The other day I did something I haven’t done for years. I browsed Facebook. By which I mean: I really took a look around. Good grief, what a mess! It’s like walking round an abandoned amusement park of badly executed ideas.
By now, we all know the routine: An early start. A line down the street. Apple Inc. store employees whooping and hollering with such coordination it must make Kim Jong Un envious.
Meta Platforms Inc.’s efficiency-obsessed investors don’t like to see the company spend money. Unless — and this will shock you — it’s going into their pockets.
As the market prepares for Apple Inc.’s earnings on Thursday, all I can think is this: Chief Executive Officer Tim Cook has problems. Plenty of them.
If artificial intelligence is going to live up to the hype, Goldman Sachs analysts said recently, the excitement stage of AI needs to shift drastically this year into a period of meaningful deployment.
There’s a reason the social network has taken so long to go public: There’s a good chance it might all fall apart.
This week, Microsoft joined the $3 trillion club — which so far has only two members, the other being Apple Inc., which first hit the milestone two years ago.
We’ve had almost a year now to assess whether Microsoft Corp.’s plan to add ChatGPT to its Bing search engine made any difference in the great battle against Google. It will come as no surprise to learn that it didn’t — Bing’s market share in online search has barely moved.
Alphabet Inc.’s self-driving unit Waymo announced on Monday that it plans to unleash its cars onto the freeway in Phoenix “soon.”
“I have never been more excited about the future,” wrote Sam Altman, the reinstated chief executive officer of OpenAI, to his subordinates on Wednesday, in a statement formally announcing his return and the rebuilding of the company’s fractured board.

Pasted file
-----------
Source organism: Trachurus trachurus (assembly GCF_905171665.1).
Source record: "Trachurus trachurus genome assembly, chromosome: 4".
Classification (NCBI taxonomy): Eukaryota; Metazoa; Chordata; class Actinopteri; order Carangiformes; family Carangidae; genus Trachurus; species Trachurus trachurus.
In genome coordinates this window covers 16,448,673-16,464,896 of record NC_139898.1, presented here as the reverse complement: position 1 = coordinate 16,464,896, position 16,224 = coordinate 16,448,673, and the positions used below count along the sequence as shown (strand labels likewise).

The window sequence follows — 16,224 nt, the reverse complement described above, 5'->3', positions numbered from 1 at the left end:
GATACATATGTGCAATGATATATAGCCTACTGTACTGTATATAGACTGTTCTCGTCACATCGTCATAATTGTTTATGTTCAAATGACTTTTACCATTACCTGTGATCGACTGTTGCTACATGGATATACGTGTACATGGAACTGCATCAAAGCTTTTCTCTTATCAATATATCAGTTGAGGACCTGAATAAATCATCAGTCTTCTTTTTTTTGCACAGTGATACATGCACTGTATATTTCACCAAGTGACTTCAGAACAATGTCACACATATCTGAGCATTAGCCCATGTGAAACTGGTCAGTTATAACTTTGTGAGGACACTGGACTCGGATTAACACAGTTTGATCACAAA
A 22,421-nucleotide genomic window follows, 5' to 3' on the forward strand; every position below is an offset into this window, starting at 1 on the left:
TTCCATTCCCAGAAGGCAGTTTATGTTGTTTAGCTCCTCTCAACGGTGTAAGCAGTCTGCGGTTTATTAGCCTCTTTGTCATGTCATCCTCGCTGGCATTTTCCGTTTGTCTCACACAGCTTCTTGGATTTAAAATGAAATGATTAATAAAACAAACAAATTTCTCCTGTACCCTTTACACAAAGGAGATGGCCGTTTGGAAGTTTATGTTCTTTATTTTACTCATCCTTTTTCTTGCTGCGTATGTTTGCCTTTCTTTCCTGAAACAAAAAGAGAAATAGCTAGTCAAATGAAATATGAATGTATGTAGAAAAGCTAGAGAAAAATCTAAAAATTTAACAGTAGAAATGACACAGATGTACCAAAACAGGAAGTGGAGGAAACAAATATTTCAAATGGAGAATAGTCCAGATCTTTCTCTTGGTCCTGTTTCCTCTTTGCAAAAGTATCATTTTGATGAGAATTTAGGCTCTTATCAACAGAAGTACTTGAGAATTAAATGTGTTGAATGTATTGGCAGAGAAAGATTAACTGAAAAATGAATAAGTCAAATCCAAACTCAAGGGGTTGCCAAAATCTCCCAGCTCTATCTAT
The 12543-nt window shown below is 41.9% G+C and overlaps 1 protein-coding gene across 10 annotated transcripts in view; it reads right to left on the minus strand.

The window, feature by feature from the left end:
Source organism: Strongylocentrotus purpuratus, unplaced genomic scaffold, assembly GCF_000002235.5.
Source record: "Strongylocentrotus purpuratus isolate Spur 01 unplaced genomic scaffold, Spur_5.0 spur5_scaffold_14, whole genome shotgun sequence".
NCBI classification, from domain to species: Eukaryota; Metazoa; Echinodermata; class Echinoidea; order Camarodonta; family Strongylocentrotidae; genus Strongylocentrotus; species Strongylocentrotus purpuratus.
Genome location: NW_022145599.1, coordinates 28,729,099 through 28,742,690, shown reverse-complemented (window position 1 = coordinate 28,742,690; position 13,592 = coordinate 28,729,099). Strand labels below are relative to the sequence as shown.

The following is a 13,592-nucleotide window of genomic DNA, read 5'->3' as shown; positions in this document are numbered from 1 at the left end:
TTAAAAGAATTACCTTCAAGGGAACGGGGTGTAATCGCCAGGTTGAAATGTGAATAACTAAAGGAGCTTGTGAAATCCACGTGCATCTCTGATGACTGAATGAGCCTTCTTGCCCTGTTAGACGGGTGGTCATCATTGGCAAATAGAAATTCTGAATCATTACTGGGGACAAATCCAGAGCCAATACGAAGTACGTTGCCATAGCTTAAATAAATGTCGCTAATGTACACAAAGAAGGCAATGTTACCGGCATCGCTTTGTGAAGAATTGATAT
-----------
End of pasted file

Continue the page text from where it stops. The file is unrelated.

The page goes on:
Ever since Alan Turing’s “imitation game,” we’ve been acutely aware of the importance of measuring the capabilities of computers against our own miraculous brains.
Of all the negative articles written about Amazon.com Inc. through the years, one piece in particular stung the company more than most. Claiming that Amazon’s aggressive pursuit of growth had come at the expense of a good shopping experience for its customers, New York magazine this January criticized what it called “The Junkification of Amazon.”
In what has been a hugely disruptive year for social media, Zuckerberg seems to be coming out on top — and enjoying it.
On Monday, Amazon.com Inc. made a move it hopes can turn around the perception it had fallen behind in the AI arms race.
When it comes to measuring the progress of Mark Zuckerberg’s metaverse, big numbers have been in short supply. Only 20 million of his Quest virtual reality headsets have sold since 2019.
While on the surface its argument is about the principle of copyright, what the clash reveals is just how little we know about the data behind breakthrough tech like ChatGPT.
I suppose you could say changing the Twitter bird logo to an “X” makes complete sense. As the recognized icon for “make it go away,” X just about sums up the achievements of Elon Musk’s social network so far.
Like guests arriving at a destination wedding, users joining Meta Platforms Inc.’s new Threads app on Wednesday night likely found familiar faces in unfamiliar surroundings. “Hey, you made it!” … “Jeff got in an hour ago!” … “Have you met Mary? You’ve probably got friends in common...”
The acquisition is the seventh made by Big Blue this year, part of Chief Executive Officer Arvind Krishna’s continued effort to pivot the 112-year-old company away from its legacy business of IT infrastructure.